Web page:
Human givens therapy
The human givens approach to psychotherapy is based on the premise that humans have a set of innate needs (or 'givens') and if these needs are not met, psychological distress can follow. Practitioners believe that these needs have been refined over thousands of years and that we have in-built resources to help us fulfil these needs.
When these resources fail to work and one or more of our needs aren't fulfilled, we may then suffer psychologically. By helping individuals establish which of these needs aren't being met, practitioners of human givens therapy can go on to strategise ways to fulfil these needs.
The ideas behind this approach have been simmering within psychotherapy for centuries, however this adaption into a type of therapy was introduced in 2003 by Joe Griffin and Ivan Tyrell. On this page we will look at what the human givens are, how human givens therapy works and the associated theory of dreaming.
On this page
What are the human givens?
When we talk about 'human givens' we are talking about the innate needs a human requires for physical and mental well-being. According to practitioners of human givens therapy, there is a set of human givens that need to be fulfilled in order to be mentally healthy. It is thought that this knowledge of what we need has been programmed into us via our genes, and our requirements have evolved and adapted according to modern life.
There are two sets of human givens: physical and emotional.
Given physical needs
Our physical needs are relatively simple - as humans we need air to breathe, water to drink, food to eat, sufficient sleep and shelter from the elements. Without these, we would not survive for long. In addition to these essential needs, other physical requirements include the need to exercise our muscles and stimulate our senses. We also instinctively seek out a home where we can grow, reproduce and raise our young. This may all sound very primal, but these are the desires and needs we've inherited from early man.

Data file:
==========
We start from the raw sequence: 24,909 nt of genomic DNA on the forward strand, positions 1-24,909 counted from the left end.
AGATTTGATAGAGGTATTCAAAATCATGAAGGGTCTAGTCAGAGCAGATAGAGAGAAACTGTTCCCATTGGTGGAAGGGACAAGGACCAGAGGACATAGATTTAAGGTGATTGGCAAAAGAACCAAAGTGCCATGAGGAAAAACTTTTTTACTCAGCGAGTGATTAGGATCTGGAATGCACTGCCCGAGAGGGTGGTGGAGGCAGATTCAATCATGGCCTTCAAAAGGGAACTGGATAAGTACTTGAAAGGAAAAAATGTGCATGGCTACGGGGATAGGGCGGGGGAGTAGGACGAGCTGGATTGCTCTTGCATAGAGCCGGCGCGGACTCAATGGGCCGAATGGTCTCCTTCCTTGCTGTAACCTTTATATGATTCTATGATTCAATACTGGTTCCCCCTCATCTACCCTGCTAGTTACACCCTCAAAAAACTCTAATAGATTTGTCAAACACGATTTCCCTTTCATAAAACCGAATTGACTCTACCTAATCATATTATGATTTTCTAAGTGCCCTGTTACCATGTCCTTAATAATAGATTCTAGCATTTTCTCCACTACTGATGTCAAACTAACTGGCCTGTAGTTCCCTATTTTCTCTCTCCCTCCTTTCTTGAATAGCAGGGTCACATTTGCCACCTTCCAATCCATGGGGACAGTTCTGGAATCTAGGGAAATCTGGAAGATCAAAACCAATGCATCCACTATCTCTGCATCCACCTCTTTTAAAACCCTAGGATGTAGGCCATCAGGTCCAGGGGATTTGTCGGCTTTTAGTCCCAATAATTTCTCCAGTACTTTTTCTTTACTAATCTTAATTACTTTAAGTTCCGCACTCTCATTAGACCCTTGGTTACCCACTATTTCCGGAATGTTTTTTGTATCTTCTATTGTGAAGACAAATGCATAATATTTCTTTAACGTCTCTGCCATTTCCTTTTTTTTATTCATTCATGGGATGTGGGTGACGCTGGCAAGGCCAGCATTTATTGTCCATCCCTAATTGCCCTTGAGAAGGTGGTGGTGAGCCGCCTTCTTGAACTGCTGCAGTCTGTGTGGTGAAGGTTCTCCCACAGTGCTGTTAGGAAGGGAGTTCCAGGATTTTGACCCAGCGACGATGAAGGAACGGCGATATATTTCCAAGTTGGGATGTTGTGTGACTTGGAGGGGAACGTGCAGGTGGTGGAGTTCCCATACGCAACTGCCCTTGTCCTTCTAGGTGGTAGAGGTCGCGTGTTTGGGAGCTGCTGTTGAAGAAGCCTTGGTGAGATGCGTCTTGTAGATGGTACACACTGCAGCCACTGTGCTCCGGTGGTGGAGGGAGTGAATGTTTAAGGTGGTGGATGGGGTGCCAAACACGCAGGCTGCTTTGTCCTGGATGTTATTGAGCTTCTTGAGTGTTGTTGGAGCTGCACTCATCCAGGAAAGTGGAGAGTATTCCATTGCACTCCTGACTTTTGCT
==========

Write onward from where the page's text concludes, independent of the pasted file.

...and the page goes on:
Given emotional needs
Our emotional givens are somewhat more complicated and have adapted as we have evolved. At the root of these givens is a desire to connect with the outside world and seek fulfilment. When these desires aren't met we can suffer emotional distress in various forms, leading to mental illness.
The emotional needs outlined within human givens therapy are as follows:
- Security - A need to find safe territory and an environment in which we can develop fully.
- Attention - A need to both give and receive attention.
- Sense of autonomy and control - Being able make choices and having a sense of responsibility.
- Emotional intimacy - Knowing that at least one person accepts you in your entirety.
- Feeling part of a community - Knowing you are part of something bigger.
- Privacy - Having the opportunity to reflect and consolidate experiences.
- Sense of status within social groupings - Knowing you are valued within a social setting.
- Sense of competence and achievement - Knowing you are competent and successful at something.
- Meaning and purpose - A feeling that comes from being stretched in what we do and what we think.